What to do regarding loan irregularities?

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What to do regarding loan irregularities?

I co-signed for a car loan for my son. At time of purchase we were told that payments could be made on the down payment and not to tell the loan office. So payments were in fact made towards the down payment (I did not get receipts). Now the dealership is trying to get the entire amount. Car payments are current. Car dealership is now requesting over $1700 for down payment. Can I write a dispute letter? Can I contact loan office?

Asked on April 24, 2011 under General Practice, Nevada

Answers:

SJZ, Member, New York Bar / FreeAdvice Contributing Attorney

Answered 10 years ago | Contributor

There are three different issues:

1) Legally, if you were told to pay the downpayment in a certain way, you should be credited for those payments--at least as a general proposition.

2) However, at the same time, if you lied to the loan office, which seems like it may have been the case (e.g. "not tell the loan office") this presents several problems. First, any agreement between you and the dealershhip would not necessarily bind the loan office, since they were not a party to those agreements; also, it may be that you committed fraud vis-a-vis the loan office by how this loan was taken out and the down payment made, which may given them a cause of action against you and/or allow them to rescind the sale. You should still be able to proceed against the dealership or whomever you sent the money to, but not vs. the loan office itself.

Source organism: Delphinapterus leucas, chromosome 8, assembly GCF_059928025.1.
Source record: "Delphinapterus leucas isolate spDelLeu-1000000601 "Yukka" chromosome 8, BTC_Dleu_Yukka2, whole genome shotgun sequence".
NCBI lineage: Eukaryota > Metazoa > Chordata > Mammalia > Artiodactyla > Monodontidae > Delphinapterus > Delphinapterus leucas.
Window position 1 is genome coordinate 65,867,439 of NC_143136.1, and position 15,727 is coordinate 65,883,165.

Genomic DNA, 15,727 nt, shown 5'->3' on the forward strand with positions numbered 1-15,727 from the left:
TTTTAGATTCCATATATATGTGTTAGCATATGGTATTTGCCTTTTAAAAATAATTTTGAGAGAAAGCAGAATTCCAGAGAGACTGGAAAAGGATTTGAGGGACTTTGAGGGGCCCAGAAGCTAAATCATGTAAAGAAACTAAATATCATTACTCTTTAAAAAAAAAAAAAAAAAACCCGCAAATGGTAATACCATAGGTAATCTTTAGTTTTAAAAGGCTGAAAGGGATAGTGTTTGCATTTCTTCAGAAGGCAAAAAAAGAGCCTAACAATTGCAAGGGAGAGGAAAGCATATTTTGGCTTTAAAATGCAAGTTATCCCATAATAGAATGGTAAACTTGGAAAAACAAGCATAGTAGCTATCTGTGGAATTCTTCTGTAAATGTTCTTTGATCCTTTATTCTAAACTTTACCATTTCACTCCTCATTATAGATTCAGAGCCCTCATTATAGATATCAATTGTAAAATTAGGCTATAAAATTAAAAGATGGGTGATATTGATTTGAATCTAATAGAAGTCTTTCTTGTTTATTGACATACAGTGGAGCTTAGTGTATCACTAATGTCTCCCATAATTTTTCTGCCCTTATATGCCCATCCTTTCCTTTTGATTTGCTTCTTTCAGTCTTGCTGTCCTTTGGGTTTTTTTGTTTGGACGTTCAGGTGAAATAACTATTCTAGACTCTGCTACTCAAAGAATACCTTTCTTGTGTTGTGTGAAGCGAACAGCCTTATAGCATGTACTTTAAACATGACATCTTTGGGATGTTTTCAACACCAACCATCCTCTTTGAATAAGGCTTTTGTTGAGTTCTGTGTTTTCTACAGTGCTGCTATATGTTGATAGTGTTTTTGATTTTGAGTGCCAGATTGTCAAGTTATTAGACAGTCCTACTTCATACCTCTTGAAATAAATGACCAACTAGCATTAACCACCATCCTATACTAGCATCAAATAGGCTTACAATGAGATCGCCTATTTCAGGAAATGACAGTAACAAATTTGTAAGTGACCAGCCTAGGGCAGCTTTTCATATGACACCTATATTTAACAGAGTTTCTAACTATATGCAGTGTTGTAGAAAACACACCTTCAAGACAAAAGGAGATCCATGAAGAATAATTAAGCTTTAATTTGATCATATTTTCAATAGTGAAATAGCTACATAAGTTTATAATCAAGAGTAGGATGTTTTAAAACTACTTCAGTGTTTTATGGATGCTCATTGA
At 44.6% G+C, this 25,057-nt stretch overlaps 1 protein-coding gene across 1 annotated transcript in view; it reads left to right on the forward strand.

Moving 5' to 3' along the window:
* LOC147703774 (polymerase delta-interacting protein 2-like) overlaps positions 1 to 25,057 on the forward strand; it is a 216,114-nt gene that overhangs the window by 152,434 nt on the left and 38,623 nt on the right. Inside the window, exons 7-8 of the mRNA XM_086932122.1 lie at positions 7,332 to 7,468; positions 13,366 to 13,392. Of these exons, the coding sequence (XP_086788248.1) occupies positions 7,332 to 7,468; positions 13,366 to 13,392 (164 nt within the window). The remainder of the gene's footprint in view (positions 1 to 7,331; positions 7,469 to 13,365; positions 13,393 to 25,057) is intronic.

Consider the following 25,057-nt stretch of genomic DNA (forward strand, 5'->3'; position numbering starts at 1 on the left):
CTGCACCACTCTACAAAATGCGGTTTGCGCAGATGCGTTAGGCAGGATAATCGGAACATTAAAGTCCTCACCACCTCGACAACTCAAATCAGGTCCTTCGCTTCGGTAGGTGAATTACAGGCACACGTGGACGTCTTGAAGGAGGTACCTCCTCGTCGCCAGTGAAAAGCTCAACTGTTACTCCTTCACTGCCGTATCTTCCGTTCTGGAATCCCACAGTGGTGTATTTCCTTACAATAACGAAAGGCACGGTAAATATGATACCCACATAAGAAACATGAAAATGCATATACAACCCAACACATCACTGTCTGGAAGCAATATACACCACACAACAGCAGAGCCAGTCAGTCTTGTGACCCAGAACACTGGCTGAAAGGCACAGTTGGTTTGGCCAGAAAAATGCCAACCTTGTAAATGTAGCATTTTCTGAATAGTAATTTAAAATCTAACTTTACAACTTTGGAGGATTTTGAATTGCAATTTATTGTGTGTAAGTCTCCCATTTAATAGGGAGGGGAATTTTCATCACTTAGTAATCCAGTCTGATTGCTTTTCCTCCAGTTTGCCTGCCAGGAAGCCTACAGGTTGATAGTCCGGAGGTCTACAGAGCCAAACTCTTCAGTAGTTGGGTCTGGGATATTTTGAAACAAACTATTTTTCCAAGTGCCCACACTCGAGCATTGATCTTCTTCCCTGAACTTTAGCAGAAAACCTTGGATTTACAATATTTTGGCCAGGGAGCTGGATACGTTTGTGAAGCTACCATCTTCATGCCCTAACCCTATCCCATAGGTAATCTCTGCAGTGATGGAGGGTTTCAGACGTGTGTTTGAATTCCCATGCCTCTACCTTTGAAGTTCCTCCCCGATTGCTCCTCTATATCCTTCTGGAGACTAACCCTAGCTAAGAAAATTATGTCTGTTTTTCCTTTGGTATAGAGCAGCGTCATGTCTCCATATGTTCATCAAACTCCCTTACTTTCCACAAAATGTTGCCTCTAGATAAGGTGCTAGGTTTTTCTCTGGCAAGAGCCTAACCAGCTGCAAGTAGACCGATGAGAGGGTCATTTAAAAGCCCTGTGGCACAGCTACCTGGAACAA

3) Factually, if you don't have receipts, then if you don't have any other way of proving payment (e.g., you paid cash), you may not have any recourse--a payment you can't prove may as well as not have been made. (You can try to prove it by testimony, but if the other party disputes it, you're at a disadvantage if you are the one suing, since then the burden of proof would be on you.)

You should consult with an attorney, bringing all documentation and evidence, who can review this situation in detail for you and advise you as to how to proceed; recognize that you are probably not starting off from a good place, however.


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